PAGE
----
In Japan, NHK is testing out little cameras embedded in TVs that watch you watching them, analyzing your movements and facial expressions to figure out what programs and advertisements you like and what you don't. Is this a good idea or a terrible one? It could be both.
Here's a nice way to create your own evidence: an old-school revolver that has a camera under the barrel, set to snap a shot every time you pull the trigger.
How small can video cameras get? Very small, it turns out. This medical camera from Medigus is apparently the world's smallest, and at 0.99mm wide, I believe it.
Flip may be dead, but don't worry, you'll still be able to buy a standalone handheld video camera. Olympus appears to be stepping in to fill the void with their LS-20M.
The primary reason why you can take better pictures with a DSLR than with your iPhone isn't the sensor, it's the lens. This concept camera keeps all that sexy DSLR glass, and then makes the rest of the camera into something that's iPhone-sized and detachable, even while you're taking pics.
The MAME-CAM looks like a tiny toy, the type of little bauble that the Japanese love to dangle from their cellphones. But it's actually a fully-functioning camera that can take real-deal pictures.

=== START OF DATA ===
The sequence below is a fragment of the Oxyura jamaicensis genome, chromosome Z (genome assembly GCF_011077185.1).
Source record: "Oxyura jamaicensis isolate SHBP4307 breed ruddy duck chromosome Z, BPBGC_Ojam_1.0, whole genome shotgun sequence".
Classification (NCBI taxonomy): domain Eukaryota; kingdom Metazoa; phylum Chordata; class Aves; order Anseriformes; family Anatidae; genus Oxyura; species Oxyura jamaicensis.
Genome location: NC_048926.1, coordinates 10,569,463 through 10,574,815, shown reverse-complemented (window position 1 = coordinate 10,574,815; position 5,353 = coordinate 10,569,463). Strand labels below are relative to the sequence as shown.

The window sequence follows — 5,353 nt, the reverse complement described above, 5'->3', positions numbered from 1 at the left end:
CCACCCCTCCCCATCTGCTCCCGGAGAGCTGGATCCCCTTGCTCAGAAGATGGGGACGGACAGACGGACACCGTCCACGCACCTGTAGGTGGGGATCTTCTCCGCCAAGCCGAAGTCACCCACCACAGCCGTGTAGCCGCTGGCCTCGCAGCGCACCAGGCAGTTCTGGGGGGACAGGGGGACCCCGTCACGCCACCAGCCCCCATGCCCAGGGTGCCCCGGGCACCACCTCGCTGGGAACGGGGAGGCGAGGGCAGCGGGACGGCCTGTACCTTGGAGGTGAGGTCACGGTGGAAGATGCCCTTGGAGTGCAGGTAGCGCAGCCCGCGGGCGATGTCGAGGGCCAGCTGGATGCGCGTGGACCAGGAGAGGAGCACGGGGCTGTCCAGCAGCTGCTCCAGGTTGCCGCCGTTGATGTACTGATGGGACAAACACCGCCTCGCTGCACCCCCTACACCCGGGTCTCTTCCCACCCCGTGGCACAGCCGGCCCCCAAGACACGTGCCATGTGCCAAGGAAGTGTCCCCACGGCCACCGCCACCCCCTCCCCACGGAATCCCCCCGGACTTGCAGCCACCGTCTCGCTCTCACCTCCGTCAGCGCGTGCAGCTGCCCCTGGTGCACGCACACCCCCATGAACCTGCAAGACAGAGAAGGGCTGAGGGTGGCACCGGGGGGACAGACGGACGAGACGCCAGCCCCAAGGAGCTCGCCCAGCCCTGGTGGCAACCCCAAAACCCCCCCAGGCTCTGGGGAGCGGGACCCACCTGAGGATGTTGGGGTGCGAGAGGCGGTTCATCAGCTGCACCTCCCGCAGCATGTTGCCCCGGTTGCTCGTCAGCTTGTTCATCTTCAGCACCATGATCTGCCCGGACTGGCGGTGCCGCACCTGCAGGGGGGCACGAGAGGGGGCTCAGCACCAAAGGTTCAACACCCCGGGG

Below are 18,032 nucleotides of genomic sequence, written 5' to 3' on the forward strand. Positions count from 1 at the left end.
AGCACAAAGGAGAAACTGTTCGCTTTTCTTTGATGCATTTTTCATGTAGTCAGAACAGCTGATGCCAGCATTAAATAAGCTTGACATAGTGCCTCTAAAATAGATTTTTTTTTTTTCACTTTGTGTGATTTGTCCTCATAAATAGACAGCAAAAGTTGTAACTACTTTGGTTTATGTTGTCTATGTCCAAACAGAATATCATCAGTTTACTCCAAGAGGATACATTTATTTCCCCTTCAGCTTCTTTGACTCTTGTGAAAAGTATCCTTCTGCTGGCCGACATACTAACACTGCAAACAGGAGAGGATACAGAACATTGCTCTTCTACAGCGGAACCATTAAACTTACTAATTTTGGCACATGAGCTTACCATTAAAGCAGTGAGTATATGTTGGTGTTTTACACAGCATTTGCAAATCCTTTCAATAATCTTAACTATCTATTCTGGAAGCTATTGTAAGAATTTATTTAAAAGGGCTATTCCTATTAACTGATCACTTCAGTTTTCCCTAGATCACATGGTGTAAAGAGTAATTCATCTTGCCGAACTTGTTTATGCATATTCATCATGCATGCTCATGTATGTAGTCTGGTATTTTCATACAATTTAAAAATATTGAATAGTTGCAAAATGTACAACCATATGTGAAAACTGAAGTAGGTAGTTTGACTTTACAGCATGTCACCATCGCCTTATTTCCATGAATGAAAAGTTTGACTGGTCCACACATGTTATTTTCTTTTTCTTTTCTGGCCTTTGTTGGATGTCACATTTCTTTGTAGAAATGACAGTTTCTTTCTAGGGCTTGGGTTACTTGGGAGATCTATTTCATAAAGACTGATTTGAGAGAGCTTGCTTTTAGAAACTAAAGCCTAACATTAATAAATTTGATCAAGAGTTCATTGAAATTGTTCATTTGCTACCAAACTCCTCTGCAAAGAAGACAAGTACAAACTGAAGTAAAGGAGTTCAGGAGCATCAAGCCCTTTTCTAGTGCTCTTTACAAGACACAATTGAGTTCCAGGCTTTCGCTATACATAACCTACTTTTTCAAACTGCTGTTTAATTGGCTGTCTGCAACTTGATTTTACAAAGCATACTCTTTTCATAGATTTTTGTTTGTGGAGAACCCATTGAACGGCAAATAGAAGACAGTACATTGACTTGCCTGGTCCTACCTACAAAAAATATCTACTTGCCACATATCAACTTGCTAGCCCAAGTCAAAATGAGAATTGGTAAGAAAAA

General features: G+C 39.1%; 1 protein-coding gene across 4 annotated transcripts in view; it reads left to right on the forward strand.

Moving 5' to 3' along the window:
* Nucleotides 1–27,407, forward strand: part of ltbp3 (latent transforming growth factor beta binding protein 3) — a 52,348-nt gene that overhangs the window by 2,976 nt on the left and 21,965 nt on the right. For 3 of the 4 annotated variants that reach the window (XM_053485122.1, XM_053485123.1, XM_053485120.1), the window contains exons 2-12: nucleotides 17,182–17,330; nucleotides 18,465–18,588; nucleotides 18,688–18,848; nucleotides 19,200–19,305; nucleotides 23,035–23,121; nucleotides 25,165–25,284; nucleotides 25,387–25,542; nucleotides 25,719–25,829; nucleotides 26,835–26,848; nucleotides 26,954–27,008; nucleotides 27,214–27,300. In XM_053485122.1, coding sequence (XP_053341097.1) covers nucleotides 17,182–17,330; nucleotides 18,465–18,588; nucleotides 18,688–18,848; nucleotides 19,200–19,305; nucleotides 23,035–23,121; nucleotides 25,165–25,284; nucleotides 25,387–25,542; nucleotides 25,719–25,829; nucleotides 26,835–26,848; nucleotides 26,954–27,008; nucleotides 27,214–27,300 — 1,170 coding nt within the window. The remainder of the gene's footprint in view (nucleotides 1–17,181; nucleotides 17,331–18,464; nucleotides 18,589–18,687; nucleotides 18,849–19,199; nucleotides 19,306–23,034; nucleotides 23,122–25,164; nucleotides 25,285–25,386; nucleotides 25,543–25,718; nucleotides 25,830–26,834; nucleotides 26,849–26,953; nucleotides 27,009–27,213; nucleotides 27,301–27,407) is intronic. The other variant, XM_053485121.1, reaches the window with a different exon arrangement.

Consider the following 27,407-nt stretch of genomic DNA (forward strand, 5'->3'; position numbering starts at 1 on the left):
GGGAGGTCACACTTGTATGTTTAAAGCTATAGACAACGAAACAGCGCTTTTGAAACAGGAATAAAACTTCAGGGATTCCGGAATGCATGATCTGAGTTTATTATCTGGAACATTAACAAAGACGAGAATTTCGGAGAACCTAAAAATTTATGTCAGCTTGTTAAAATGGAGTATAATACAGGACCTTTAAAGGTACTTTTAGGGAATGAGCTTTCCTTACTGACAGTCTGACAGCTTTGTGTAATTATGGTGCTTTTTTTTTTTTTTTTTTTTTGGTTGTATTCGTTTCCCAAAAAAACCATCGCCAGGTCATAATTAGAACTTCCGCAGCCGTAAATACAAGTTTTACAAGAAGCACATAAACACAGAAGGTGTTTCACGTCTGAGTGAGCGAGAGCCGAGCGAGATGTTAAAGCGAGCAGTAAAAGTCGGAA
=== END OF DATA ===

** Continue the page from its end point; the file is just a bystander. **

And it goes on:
While most cellphone cameras are striving for more megapixels, a company called Pelican Imaging wants to use an array of 25 micro-cameras to not just take pictures, but also to apply HDR and even do 3D depth sensing.
The last thing a cadre of stormtroopers or the subject of a sting operation is expecting is a smiley face button concealing a spy cam, which is exactly what makes this device a must have for amateur covert ops.
Casio has taken digital camera form factor to its inevitable "why didn't we think of this" conclusion with the Tryx. It's a digital camera that pops out of a frame, enabling it to swivel 360-degrees in both portrait and landscape mode and every way in between. This two-way swivel actually means a multitude of positions and angles, freeing the casual snapper from just pointing and shooting.
Well, this is nuts: engineers at MIT have developed a camera that can capture images of things not in its field of view. Yes, it's a camera that can see around corners, no mirrors involved.